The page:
Four gelatin silver prints, dated to the early 1920s, depicting full panoramic views of life in the Sahara. Three of the images contain gorgeous desert scenes, with local Bedouins guiding heavily loaded camels across the sand dunes. In the fourth photo, an urban backdrop shows a skyline dominated by multiple large domes and minarets. The wide and low shape of the domes and the octagonal rotundas belong to the Citadel of Cairo.
Identifying where exactly the other romantic images were taken is difficult due to the limited context within the photographs. What we can say for certain is that they were produced sometime in the early 1920s. The photos were printed by the iconic Orientalist studio Lehnert & Landrock, which was run by photographers Rudolf Franz Lehnert and Ernst Heinrich Landrock. In the early 20th century, they had offices in both Egypt and Tunisia and used the pristine desert landscapes as some of the romantic backdrops for their noted photographs. This attribution is confirmed by a Lehnert & Landrock logo and photo number in the bottom-left corner of at least three of the photographs (numbered 5050, 5071, 5083 in negative), and hand-written titles on the verso. Three of the photos also have the pencil note on the verso that says XMAS 1923.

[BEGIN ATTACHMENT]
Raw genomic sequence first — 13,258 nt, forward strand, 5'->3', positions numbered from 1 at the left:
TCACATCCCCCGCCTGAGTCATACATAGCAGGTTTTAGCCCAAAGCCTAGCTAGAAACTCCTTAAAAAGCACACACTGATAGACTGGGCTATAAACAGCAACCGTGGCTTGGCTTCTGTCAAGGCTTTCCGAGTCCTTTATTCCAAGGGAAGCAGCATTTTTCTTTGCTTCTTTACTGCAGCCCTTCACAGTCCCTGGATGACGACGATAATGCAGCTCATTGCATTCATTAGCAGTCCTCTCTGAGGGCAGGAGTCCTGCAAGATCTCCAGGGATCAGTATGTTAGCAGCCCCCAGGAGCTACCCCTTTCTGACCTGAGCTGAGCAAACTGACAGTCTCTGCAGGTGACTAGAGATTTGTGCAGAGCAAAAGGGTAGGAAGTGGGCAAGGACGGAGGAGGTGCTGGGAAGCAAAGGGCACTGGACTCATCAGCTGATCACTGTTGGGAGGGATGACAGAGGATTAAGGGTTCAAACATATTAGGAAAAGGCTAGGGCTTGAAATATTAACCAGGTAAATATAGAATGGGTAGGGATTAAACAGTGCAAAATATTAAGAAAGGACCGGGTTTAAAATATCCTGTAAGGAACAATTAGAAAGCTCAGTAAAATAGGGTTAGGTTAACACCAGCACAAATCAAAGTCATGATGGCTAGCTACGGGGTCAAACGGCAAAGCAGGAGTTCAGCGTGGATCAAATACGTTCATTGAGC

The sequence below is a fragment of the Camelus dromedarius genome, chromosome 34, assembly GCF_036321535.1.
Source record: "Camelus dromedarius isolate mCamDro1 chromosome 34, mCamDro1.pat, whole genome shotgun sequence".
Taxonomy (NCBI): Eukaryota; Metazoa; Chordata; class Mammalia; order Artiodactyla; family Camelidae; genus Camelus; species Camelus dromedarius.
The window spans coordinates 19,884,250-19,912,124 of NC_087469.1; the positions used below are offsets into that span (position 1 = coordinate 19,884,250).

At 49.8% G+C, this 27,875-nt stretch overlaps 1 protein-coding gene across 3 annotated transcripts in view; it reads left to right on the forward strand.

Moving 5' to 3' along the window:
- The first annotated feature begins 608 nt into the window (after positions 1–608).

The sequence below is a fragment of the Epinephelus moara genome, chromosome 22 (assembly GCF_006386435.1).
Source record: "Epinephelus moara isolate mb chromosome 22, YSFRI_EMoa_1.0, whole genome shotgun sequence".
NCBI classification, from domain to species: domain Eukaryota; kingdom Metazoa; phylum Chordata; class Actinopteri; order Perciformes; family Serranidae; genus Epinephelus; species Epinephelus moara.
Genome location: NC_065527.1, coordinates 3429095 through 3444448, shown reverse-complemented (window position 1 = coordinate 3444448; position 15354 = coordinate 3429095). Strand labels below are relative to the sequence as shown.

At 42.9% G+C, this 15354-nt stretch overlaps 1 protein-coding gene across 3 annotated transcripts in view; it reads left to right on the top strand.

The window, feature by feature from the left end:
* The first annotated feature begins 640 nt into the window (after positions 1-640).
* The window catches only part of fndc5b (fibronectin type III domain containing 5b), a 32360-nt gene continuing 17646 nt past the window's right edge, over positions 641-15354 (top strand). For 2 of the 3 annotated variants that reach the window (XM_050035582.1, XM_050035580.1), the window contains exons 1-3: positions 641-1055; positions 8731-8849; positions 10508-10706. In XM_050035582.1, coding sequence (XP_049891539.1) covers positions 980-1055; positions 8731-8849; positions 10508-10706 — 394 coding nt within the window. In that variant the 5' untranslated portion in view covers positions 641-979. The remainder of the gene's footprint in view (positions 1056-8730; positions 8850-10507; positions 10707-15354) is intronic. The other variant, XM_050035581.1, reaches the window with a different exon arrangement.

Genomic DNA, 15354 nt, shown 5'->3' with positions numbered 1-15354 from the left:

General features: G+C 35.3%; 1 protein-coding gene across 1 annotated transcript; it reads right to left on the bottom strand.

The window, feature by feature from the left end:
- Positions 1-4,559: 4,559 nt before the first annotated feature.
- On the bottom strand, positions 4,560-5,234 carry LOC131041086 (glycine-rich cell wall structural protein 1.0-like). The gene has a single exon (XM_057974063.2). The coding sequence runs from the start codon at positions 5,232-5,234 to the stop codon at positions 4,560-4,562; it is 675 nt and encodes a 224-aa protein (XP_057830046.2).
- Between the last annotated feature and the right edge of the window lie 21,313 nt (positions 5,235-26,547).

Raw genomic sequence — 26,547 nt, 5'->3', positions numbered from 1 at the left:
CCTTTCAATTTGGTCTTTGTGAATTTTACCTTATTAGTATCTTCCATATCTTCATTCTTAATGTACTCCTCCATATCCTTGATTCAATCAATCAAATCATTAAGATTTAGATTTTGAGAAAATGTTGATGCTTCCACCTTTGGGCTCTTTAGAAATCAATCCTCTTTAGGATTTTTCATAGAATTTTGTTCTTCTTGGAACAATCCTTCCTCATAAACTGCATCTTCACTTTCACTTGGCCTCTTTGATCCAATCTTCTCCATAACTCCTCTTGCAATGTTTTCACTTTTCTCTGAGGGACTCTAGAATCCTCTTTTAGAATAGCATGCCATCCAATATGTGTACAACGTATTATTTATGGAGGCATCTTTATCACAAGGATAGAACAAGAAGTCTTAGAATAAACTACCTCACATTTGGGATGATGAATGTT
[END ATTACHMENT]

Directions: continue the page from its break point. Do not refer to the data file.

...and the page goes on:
Lehnert and Landrock were famous for producing evocative images of North African peoples, landscapes, and architecture for European audiences. Their success was tied to an overall interest in the Middle East that in part had been spurred on by the Victorian Era’s great voyages and discoveries but which also was closely related to the end of World War 1 and the slow and gradual collapse of the Ottoman Empire. The most common form by which L&L photographs were disseminated to their European public was through photographic monographs. For the less dedicated buyers, one could also acquire stand-alone gelatin prints, photogravures, and lithographic postcards.
Our photographs are perfect examples of the type of images that Lehnert and Landrock produced commercially during the 1910s and 20s. While their exact provenance has been lost to time, the most likely origin story is that these images were purchased as souvenirs in North Africa during a visit and then gifted to family members as Christmas presents later that year.
Regardless of their origin, these wonderfully evocative images represent not only a specific region, culture, and time but also a way of traveling and seeing the world that no longer exists today.
While Lehnert & Landrock produced an incredible number of images, they are associated with increased value and rarity. This is largely associated with a growing curatorial interest in recent years, which has manifested itself in a number of dedicated exhibitions at important museums such as the Getty, the V&A, and the Royal Academy of Arts.
A batch of partly identical images was sold by Christie’s as part of the André Derain Collection in November 2016.